Sign the Colombia Trade Pact Further Delay Will Hinder Economic Growth and Cost Jobs
Byline: Carlos M. Gutierrez, SPECIAL TO THE WASHINGTON TIMES
It has been four years since the United States and Colombia signed a reciprocal trade agreement. Unfortunately, the agreement has yet to be implemented. In June 2007, then-President George W. Bush sent the agreement to Congress but the Democratic majority in the House refused to vote on it. The new Republican Majority in the House must ensure a vote on this agreement, as it will create U.S. jobs and make good on a promise to an important ally.
Passing the agreement would create U.S. jobs by eliminating tariffs on U.S. exports to Colombia. Tariff elimination would enable U.S. exporters to compete on a level playing field with exporters from countries such as Canada and those in the European Union whose products already enter Colombia duty-free because of their existing trade agreements. It also would level the playing field between the United States and Colombia. This is because most Colombian goods already enter the United States duty-free, while most U.S. exports to Colombia face significant tariffs.
Longtime opponents of free trade oppose passage of the agreement, arguing that Colombia should be punished for violence affecting union members. They contend that Colombia is particularly dangerous for union members. In fact, a study by the highly regarded nonpartisan Center for Strategic and International Studies showed that union members were less likely to be targeted than other Colombians. In recent decades, Colombia has suffered tremendous and heart-wrenching violence at the hands of drug lords and terrorists. The violence has touched nearly every corner of Colombia's soil as the government has struggled for control of the country. It has touched nearly every family. It is misleading to suggest that union members have been disproportionately affected by the violence.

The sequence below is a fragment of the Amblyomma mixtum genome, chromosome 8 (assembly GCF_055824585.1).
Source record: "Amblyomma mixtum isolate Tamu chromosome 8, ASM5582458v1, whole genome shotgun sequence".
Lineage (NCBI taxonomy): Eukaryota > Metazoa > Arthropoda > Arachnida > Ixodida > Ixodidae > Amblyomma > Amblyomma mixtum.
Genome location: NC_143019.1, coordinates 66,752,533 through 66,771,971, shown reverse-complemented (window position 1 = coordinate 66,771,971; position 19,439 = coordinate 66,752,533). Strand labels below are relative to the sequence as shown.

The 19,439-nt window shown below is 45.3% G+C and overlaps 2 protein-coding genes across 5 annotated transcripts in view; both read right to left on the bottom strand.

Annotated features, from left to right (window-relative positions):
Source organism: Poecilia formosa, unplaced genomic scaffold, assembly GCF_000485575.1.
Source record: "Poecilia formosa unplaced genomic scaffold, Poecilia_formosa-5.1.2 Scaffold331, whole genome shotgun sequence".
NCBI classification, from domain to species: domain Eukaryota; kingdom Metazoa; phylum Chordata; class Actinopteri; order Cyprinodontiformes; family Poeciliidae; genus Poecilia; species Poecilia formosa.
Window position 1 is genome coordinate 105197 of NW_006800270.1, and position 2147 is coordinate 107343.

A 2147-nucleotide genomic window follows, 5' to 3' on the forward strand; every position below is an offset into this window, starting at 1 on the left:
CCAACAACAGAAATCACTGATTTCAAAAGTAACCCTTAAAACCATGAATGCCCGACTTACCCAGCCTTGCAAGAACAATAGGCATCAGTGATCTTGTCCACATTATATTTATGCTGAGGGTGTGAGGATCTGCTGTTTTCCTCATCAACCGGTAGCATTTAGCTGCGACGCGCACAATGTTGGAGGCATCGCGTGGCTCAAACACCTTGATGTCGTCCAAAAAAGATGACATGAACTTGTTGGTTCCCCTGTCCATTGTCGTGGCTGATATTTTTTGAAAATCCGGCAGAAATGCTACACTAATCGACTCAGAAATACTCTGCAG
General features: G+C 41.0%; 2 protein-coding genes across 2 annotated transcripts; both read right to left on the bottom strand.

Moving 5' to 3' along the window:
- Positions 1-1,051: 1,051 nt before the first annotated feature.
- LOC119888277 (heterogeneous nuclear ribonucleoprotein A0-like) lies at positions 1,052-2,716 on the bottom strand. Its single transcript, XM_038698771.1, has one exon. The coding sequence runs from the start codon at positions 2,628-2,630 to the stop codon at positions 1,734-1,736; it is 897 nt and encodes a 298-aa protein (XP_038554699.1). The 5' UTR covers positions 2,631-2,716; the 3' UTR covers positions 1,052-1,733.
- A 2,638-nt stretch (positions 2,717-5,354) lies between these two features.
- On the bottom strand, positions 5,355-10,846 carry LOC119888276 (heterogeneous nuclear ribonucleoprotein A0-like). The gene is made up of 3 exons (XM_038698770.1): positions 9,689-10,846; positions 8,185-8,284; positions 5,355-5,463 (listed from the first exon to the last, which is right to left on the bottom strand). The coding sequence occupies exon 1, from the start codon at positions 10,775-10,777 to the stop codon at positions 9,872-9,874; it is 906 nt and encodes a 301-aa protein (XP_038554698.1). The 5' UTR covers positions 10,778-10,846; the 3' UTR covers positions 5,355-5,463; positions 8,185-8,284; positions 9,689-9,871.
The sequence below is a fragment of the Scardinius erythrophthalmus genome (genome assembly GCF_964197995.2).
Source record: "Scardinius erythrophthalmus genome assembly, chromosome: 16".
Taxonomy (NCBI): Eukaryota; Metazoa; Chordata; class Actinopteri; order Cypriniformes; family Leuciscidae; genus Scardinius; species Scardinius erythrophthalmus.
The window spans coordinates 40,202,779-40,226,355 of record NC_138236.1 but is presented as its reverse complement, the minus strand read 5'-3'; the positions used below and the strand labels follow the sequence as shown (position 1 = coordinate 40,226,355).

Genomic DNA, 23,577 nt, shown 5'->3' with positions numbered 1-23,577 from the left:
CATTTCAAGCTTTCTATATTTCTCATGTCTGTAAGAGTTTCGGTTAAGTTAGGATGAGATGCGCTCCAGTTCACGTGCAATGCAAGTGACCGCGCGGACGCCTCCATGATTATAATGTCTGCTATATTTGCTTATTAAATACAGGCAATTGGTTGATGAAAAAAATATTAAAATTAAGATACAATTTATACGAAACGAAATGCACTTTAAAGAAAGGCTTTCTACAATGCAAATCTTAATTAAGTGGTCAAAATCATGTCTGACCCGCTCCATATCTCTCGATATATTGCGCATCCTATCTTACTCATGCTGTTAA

Fortunately, violence against all people in Colombia has dropped dramatically over the past decade as terrorist groups such as FARC (Revolutionary Armed Forces of Colombia) have been marginalized. Under former President Alvaro Uribe's leadership, the people of Colombia regained control of their country. At a time when the Colombian people are celebrating the gradual return of peace to their country, they must wonder why some in Washington say they have not done enough to deserve a trade agreement with America. …